Scotland Travel Vlog February 2019

"Behind Enemy Lines"

This month is going to be our first attempt at a Video Diary (or "Vlog" if you prefer). Hopefully you'll like them and, if you do, will give the videos a "Thumbs Up" on our YouTube Channel so we know if we're giving you the sort of stuff that you want to watch.

We sometimes get requests for customised tours that include a visit to Hadrian's Wall, but the wall isn't actually in Scotland and most of it doesn't even run that close to the modern frontier between the 2 countries. There are, however, some Roman sites in Scotland, although none that are as impressive and intact as you will find along Hadrian's Wall, or in the regions of England that were subjugated by the Roman Invasion.

The Roman activity north of Hadrian's wall was largely dictated by the Guerilla warfare tactics of the Caledonian tribes. This was a type of warfare that the Roman army was ill suited to fight as there were no strategic centres in Scotland that they could dominate and control. The Caledonian tribes would not engage the enemy in large set piece battles and were widely dispersed throughout the land so the Roman invaders struggled to control their movements. As a result, most of the Roman sites in Scotland are small forts scattered along lines of communication. There are very few stone structures to be found so most of the places of interest are just grassy mounds that once would have had temporary wooden structures and defenses built on and around them.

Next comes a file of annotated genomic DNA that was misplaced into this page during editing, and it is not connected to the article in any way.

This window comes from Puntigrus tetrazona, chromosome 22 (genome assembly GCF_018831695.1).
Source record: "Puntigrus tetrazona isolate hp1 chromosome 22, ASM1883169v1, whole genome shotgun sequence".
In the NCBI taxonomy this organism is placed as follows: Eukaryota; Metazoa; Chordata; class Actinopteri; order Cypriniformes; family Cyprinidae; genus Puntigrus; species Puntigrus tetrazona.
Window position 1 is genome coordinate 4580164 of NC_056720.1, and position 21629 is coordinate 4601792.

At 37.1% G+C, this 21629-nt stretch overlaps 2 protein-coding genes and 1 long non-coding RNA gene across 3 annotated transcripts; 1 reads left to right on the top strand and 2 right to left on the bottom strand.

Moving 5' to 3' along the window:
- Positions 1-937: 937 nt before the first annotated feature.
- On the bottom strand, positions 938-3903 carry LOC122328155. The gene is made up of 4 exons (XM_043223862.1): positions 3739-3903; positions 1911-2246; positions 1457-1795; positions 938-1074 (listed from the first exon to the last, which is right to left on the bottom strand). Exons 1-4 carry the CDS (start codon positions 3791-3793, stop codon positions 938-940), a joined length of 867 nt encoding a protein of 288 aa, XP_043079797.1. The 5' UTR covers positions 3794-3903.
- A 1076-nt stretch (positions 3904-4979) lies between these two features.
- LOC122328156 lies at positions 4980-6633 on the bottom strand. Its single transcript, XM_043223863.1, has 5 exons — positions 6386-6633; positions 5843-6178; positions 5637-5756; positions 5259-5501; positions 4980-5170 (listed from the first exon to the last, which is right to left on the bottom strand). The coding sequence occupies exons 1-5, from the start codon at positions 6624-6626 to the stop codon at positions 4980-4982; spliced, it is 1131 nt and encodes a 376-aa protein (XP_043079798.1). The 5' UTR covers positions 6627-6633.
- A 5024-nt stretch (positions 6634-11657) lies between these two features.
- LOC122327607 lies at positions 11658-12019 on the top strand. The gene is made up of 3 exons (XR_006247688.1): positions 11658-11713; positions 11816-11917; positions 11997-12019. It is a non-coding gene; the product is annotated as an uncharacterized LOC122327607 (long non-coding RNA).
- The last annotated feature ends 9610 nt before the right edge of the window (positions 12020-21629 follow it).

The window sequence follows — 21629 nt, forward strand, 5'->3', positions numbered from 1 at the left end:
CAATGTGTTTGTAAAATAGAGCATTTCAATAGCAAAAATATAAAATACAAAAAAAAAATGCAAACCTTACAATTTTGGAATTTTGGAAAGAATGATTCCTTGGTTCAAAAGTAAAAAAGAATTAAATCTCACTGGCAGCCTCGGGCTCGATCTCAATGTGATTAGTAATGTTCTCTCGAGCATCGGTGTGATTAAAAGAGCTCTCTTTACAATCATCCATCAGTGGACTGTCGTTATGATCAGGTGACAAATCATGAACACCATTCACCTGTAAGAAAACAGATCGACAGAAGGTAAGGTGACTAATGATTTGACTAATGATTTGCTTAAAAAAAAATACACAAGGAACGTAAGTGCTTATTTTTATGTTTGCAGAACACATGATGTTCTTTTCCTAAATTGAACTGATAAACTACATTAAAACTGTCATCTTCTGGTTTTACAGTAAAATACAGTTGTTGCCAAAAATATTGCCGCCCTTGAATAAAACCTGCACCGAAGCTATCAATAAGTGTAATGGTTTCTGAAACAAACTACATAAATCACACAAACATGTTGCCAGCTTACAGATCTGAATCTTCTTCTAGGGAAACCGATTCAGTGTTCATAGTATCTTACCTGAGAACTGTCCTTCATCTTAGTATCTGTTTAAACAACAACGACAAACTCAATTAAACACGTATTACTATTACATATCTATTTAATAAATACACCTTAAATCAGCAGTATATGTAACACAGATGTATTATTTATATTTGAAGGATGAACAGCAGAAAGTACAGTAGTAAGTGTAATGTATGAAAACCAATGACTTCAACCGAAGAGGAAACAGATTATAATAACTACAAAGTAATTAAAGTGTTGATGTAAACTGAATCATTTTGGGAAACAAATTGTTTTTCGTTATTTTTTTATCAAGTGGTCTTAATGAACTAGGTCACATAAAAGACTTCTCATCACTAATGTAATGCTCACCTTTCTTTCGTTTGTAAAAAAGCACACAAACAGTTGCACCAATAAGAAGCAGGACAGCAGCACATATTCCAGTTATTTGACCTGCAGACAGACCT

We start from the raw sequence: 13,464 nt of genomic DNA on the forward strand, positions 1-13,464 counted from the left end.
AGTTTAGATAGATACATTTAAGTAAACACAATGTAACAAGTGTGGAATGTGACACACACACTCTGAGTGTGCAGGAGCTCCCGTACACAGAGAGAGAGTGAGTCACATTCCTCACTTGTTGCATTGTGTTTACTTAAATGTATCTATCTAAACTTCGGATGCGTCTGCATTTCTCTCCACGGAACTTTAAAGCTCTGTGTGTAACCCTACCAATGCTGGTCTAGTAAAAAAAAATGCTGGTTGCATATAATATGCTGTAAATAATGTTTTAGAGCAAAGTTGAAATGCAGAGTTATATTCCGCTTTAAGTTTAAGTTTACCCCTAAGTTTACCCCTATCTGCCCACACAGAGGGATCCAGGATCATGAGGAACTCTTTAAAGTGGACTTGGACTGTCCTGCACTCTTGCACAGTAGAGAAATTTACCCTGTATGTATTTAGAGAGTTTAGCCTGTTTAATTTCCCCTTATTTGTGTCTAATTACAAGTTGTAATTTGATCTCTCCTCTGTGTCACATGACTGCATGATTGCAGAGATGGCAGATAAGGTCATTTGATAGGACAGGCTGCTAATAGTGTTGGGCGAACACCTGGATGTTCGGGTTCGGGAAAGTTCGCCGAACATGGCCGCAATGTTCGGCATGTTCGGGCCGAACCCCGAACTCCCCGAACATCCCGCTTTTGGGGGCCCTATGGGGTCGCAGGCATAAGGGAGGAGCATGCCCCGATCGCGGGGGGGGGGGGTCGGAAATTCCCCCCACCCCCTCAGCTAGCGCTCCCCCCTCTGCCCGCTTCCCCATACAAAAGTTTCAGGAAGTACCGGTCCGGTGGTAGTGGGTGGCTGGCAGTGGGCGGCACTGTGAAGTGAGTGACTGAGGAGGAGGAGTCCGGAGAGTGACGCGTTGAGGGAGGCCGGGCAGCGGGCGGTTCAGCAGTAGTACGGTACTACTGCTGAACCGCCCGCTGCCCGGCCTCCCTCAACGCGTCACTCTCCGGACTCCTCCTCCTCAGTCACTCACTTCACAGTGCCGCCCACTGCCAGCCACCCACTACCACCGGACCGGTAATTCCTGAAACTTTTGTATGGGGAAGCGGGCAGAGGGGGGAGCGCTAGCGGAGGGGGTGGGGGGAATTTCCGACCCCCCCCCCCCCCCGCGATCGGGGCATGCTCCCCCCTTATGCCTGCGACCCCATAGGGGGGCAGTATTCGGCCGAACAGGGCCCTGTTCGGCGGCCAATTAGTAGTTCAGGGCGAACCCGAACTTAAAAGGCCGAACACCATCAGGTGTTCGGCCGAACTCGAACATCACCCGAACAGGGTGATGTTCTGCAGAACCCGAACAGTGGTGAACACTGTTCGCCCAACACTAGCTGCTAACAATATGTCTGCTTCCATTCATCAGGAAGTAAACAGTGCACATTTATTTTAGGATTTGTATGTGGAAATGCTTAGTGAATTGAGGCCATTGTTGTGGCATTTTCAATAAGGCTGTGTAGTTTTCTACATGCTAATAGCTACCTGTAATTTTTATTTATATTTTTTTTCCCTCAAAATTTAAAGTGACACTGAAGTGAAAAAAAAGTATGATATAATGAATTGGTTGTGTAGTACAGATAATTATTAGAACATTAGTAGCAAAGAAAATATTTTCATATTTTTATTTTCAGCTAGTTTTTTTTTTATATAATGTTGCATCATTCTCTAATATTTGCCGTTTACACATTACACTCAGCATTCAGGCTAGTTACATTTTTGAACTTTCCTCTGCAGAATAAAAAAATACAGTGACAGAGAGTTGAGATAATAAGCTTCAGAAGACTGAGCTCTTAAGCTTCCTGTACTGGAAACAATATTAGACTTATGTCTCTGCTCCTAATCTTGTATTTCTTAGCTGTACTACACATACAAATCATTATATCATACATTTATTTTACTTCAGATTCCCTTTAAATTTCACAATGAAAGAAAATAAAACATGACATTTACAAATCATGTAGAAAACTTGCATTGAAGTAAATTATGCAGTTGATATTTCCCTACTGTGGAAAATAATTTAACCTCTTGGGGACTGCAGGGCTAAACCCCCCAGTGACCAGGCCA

One of the best preserved examples of a Roman hill fort in Southern Scotland is to be found just outside of the pretty little village of Durisdeer, about 20 miles North of Dumfries. The earthworks of this fort have survived relatively undisturbed as the land is really only suitable for sheep farming so, unlike some other forts, no farmer has ever driven a plough over this ground. You can still clearly identify the fort's inner rectangle (approx 32 metres x 18 metres) and its outer defensive embankment (~9m wide and 4 metres high) which is in turn surrounded by an outer ditch that would probably have contained wooden stakes to impede would be attackers. 

Archaeologists have deduced from digs at the site and the distance between this fort and neighbouring Roman sites, that this hill fort was most likely to have been a base for a cavalry unit that would have patrolled a communication line running between the Nithsdale Valley and Clyde Valley.

We combined the hike to the Hill Fort with a visit to Durisdeer where you can explore a charming little church that is most noteworth for the "Queensberry Aisle", which is a mausoleum with an ornate marble memorial to  the 2nd Duke of Queensberry (1662 - 1711) and his wife. There is an interesting story and rather morbid story related to the Duke's son and we tell you more in the video.

Subscribe To Our Newsletter
And Receive 5 Free Guides